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One Bread (Last Supper 1)

August 10, 2010

This lesson uses the tradition of the agape feast to talk about the Eucharist in a sort of sideways fashion without getting into any terribly specific and complicated Eucharistic theology.  My hope is that this makes it comfortable for a wide range of churches as well as offering kids an effective entry point for deeper participation and contemplation of the Eucharist.  You may still, of course, need to adjust some of the language to make it fit with your church’s tradition and the particular experiences of your students.

Since it is, in my opinion, very difficult to talk about the Last Supper without involving food, the agape feast is real.  You will need to serve bread, fruit, and juice/water.  If you are up for it, setting a real table (maybe even with a table cloth and some flowers) would be a lovely touch.

Things to know about this lesson:

  • Plan a quick trip to the grocery store!

One Bread

Materials

  • loaf of bread
  • fruit (in bite-size, finger-friendly pieces)
  • pitcher of juice or water
  • plates, napkins, cups

Open with prayer. (see tip sheet)

Introduce the Story

Who remembers what church season we are in right now? (Lent)

And what is Lent for? (getting ready for Easter by focusing on God and thinking about how God wants us to live)

And who can tell me what happens at Easter?  (Jesus dies and is raised to life again.)

Jesus knew that he was in danger because the leaders of the temple and the city did not like what he was teaching people.  He also knew that his disciples – his friends –  did not understand everything that he had taught them and that they would need help if he died.

One of the things he did just before he died was share Passover dinner with his disciples.  Passover is a holy day in the Jewish religion and Jews, like Jesus and his disciples, gather to eat and pray together.  Are there any special dinners you eat with your family and friends?

Let’s listen to the story about this very special dinner.


Read the Story

When it was evening and everything was ready for the Passover dinner, Jesus sat at the table with his  twelve disciples.  While they were eating, he told them, “One of you will betray me.” This upset the disciples a lot and they all said, one after another, “Surely not I, Lord?” Jesus answered, “One who has eaten with me will betray me. That this would happen to me is written in the scriptures, but the one who betrayed me will certainly suffer!” Judas, who was the one who betrayed him, said, ‘Surely not I, Teacher?’ Jesus replied, “That is what you have said.”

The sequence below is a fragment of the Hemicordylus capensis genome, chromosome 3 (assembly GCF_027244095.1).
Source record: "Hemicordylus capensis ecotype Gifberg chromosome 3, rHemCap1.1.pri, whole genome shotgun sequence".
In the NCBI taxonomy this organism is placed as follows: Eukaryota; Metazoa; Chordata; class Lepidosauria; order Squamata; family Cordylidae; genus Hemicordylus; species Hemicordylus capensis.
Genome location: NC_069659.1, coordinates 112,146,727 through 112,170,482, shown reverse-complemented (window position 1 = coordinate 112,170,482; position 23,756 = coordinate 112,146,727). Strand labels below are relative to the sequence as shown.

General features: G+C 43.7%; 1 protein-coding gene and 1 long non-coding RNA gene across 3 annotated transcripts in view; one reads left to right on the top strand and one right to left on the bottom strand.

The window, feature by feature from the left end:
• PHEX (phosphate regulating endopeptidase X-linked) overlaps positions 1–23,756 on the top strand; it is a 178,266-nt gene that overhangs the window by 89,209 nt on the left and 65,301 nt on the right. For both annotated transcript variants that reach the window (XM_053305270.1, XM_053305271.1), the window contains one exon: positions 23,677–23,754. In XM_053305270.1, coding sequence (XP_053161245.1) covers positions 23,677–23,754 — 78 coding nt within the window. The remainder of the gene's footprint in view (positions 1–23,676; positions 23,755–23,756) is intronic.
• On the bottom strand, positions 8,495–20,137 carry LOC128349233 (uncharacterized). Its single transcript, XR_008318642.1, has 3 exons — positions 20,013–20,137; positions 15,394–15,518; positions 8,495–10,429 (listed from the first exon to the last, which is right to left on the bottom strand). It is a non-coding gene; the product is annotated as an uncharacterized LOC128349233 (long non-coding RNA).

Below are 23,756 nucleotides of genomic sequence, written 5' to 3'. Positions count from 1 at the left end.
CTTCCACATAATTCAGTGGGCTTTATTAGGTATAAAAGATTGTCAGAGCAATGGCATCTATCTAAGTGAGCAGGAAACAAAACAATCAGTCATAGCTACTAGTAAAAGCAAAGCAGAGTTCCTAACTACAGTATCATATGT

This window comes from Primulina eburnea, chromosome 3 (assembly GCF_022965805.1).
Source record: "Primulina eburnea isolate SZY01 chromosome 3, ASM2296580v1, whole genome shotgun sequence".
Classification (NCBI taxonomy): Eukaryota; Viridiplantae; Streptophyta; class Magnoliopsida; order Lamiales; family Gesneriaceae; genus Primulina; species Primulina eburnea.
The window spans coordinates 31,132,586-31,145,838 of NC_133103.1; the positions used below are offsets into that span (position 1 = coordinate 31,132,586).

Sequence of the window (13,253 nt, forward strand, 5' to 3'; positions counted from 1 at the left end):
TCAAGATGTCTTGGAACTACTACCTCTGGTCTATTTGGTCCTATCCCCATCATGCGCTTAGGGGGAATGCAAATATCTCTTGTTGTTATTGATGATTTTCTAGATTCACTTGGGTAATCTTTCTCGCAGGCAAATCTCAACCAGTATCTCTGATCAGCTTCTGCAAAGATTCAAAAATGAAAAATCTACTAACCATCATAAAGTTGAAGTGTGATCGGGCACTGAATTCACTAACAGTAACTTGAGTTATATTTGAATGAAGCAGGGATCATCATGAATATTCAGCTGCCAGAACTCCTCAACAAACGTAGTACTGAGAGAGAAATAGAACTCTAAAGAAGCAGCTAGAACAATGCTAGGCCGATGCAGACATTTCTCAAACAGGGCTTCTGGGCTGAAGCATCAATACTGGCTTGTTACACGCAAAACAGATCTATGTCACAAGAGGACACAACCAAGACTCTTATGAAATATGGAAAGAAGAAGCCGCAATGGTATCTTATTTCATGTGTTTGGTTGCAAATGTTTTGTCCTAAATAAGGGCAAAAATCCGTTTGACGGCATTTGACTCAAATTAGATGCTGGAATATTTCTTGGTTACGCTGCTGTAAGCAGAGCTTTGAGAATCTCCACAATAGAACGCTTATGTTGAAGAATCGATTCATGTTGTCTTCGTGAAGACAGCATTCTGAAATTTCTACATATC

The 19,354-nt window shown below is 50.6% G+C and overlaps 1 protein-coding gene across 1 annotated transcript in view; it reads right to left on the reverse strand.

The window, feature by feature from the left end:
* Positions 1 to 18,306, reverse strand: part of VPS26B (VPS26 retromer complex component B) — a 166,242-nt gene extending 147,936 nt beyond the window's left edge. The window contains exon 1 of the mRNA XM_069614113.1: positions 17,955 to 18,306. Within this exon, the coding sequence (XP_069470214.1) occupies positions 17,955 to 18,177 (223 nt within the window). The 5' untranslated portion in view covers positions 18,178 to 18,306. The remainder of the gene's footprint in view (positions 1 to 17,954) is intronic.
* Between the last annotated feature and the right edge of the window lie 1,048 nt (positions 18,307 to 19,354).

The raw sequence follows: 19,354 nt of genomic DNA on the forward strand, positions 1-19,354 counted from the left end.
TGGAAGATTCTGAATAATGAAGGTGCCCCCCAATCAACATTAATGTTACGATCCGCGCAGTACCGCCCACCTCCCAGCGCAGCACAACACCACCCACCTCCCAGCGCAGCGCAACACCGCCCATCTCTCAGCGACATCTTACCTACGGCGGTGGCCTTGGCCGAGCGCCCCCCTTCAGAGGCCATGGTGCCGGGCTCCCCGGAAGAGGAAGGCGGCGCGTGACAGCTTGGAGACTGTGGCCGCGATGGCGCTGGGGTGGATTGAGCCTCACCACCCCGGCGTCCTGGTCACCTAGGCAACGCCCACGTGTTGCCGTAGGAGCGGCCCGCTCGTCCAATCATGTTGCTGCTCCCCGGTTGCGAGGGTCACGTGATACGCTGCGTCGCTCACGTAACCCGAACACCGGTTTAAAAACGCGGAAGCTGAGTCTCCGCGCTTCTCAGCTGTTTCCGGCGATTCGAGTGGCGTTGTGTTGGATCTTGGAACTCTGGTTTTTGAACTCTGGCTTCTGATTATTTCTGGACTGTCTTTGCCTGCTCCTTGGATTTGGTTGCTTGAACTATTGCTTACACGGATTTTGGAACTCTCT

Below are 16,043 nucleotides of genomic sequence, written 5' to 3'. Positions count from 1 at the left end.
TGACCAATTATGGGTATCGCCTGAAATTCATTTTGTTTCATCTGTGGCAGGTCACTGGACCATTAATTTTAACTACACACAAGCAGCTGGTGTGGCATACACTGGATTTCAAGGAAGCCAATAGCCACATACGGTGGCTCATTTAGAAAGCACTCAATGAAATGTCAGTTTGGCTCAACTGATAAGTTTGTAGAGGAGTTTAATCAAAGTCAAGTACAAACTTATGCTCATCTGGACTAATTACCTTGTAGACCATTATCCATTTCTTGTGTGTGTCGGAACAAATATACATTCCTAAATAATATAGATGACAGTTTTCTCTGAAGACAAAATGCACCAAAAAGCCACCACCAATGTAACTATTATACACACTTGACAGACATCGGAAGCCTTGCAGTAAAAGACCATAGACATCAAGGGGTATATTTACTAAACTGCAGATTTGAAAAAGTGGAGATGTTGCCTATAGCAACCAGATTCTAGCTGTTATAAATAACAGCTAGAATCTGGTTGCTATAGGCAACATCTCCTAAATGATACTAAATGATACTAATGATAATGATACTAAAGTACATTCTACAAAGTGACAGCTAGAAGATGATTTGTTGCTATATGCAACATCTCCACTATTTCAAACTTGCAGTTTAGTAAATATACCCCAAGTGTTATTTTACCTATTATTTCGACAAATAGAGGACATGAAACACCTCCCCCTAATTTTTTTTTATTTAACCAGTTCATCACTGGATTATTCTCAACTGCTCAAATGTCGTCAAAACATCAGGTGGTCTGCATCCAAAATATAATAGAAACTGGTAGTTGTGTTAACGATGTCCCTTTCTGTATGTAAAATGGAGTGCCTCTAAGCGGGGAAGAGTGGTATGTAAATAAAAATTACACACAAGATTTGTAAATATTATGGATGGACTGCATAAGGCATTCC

While Jesus and his disciples were eating the Passover dinner together, Jesus took a loaf of bread, and after blessing it he broke it, gave it to the disciples, and said, “Take, eat; this is my body.” Then he took a cup, and after giving thanks he gave it to them, saying, “Drink from it, all of you; for this is my blood of the new covenant, which is poured out for many for the forgiveness of sins. I tell you, I will never drink wine again until that day when I drink it with you in my Father’s kingdom.”

When they finished their meal, they sang a hymn and went out to the Mount of Olives.

(Matthew 26:20-30)

Discussion

What did Jesus do with the bread and wine?

Have you seen anyone do something that looks or sounds like that?  Who?  Where?

Do you know why we have Communion?

Communion is a sacrament which means that is a sign for the amazing work that God is doing.  There are lots of ways to understand Communion and I’m not sure anyone really understands it completely – like so many things about Jesus it is a mystery and a miracle.

But one way of thinking about Communion is that it is like participating in a very special dinner with each other, with Jesus, and with all the other Christians in the world and throughout history.  And, while we share that dinner, God does the amazing work of bringing us together, even if we don’t always notice it.

Introduce the Activity

In just a little while, we are going to go share a Communion meal (or whatever language works best in your setting) with everyone else in our church family.  But before we do that, we are going to have a special meal together, called an agape meal.  This is a very old kind of meal that Christians a long, long time ago used to share sometimes.  Agape means love, so an agape meal is a love meal – when we eat it together, we are saying that we love each other and know that we are all part of the one family of God.

Look at the loaf of bread.  How many pieces of bread are there? (One)

How many people are here today? (#)

We need to divide the loaf of bread into at least # pieces.

Help the kids tear up the bread – make more pieces if your numbers are too small for the size of the loaf.  Extras can be shared (by the kids) around the congregation after the service).

Now how many pieces of bread are there?

But if we put them all back together, how many loaves would there be? (One)

And how many families does God have? (one)

Let’s share this one loaf of bread with each other – brothers and sisters in God’s one family.

Agape Meal

Say a simple grace before passing the bread, fruit, and juice/water around the circle. Enjoy – it’s supposed to be a feast!

Regrouping

How was the agape meal like having a meal with your friends or family?

How was it different?

How was that like communion?

How was it different?

Sharing food – at home, here, or at communion – can mean lots of different things but it should also always make us thankful for the food we have and the people we share it with.

Closing Prayer

Dear God, thank you for Jesus and the gift of communion. Thank you for friends and family and the gift of eating together. Amen.

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